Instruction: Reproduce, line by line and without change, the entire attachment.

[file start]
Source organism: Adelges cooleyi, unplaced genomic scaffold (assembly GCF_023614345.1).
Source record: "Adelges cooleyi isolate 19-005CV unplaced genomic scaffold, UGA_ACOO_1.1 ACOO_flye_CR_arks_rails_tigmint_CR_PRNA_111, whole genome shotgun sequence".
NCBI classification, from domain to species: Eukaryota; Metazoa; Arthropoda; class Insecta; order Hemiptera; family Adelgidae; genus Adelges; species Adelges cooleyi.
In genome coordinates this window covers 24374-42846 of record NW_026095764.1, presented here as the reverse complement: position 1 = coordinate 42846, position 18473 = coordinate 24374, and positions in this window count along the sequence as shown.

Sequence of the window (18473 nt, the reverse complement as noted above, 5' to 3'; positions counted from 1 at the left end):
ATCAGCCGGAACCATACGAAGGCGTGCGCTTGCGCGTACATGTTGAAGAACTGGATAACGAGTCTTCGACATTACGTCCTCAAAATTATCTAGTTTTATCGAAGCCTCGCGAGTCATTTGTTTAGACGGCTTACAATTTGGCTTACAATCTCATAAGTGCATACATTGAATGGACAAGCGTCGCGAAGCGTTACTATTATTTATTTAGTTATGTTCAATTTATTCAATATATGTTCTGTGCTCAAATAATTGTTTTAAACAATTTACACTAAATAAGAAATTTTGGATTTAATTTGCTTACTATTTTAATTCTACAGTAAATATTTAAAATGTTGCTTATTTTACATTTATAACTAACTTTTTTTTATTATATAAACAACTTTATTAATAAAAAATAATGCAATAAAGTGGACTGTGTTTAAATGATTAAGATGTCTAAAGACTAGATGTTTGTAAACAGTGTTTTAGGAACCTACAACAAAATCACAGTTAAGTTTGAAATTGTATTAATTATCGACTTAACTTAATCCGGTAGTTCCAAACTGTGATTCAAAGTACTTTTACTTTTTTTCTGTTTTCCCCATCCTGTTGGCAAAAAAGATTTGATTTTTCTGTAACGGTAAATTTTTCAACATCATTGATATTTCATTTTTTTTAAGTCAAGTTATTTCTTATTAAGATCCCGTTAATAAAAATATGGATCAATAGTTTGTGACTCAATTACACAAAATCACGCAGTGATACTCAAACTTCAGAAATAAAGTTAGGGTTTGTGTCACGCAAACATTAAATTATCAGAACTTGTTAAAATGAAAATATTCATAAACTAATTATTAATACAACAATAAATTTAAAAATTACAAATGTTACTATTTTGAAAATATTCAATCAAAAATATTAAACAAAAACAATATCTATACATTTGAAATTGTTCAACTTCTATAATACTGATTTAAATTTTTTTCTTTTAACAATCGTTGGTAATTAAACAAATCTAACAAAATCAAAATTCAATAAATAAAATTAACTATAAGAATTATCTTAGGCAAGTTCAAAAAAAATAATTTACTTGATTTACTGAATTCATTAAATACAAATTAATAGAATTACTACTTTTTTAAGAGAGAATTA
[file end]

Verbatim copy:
Source organism: Adelges cooleyi, unplaced genomic scaffold (assembly GCF_023614345.1).
Source record: "Adelges cooleyi isolate 19-005CV unplaced genomic scaffold, UGA_ACOO_1.1 ACOO_flye_CR_arks_rails_tigmint_CR_PRNA_111, whole genome shotgun sequence".
NCBI classification, from domain to species: Eukaryota; Metazoa; Arthropoda; class Insecta; order Hemiptera; family Adelgidae; genus Adelges; species Adelges cooleyi.
In genome coordinates this window covers 24374-42846 of record NW_026095764.1, presented here as the reverse complement: position 1 = coordinate 42846, position 18473 = coordinate 24374, and positions in this window count along the sequence as shown.

Sequence of the window (18473 nt, the reverse complement as noted above, 5' to 3'; positions counted from 1 at the left end):
ATCAGCCGGAACCATACGAAGGCGTGCGCTTGCGCGTACATGTTGAAGAACTGGATAACGAGTCTTCGACATTACGTCCTCAAAATTATCTAGTTTTATCGAAGCCTCGCGAGTCATTTGTTTAGACGGCTTACAATTTGGCTTACAATCTCATAAGTGCATACATTGAATGGACAAGCGTCGCGAAGCGTTACTATTATTTATTTAGTTATGTTCAATTTATTCAATATATGTTCTGTGCTCAAATAATTGTTTTAAACAATTTACACTAAATAAGAAATTTTGGATTTAATTTGCTTACTATTTTAATTCTACAGTAAATATTTAAAATGTTGCTTATTTTACATTTATAACTAACTTTTTTTTATTATATAAACAACTTTATTAATAAAAAATAATGCAATAAAGTGGACTGTGTTTAAATGATTAAGATGTCTAAAGACTAGATGTTTGTAAACAGTGTTTTAGGAACCTACAACAAAATCACAGTTAAGTTTGAAATTGTATTAATTATCGACTTAACTTAATCCGGTAGTTCCAAACTGTGATTCAAAGTACTTTTACTTTTTTTCTGTTTTCCCCATCCTGTTGGCAAAAAAGATTTGATTTTTCTGTAACGGTAAATTTTTCAACATCATTGATATTTCATTTTTTTTAAGTCAAGTTATTTCTTATTAAGATCCCGTTAATAAAAATATGGATCAATAGTTTGTGACTCAATTACACAAAATCACGCAGTGATACTCAAACTTCAGAAATAAAGTTAGGGTTTGTGTCACGCAAACATTAAATTATCAGAACTTGTTAAAATGAAAATATTCATAAACTAATTATTAATACAACAATAAATTTAAAAATTACAAATGTTACTATTTTGAAAATATTCAATCAAAAATATTAAACAAAAACAATATCTATACATTTGAAATTGTTCAACTTCTATAATACTGATTTAAATTTTTTTCTTTTAACAATCGTTGGTAATTAAACAAATCTAACAAAATCAAAATTCAATAAATAAAATTAACTATAAGAATTATCTTAGGCAAGTTCAAAAAAAATAATTTACTTGATTTACTGAATTCATTAAATACAAATTAATAGAATTACTACTTTTTTAAGAGAGAATTA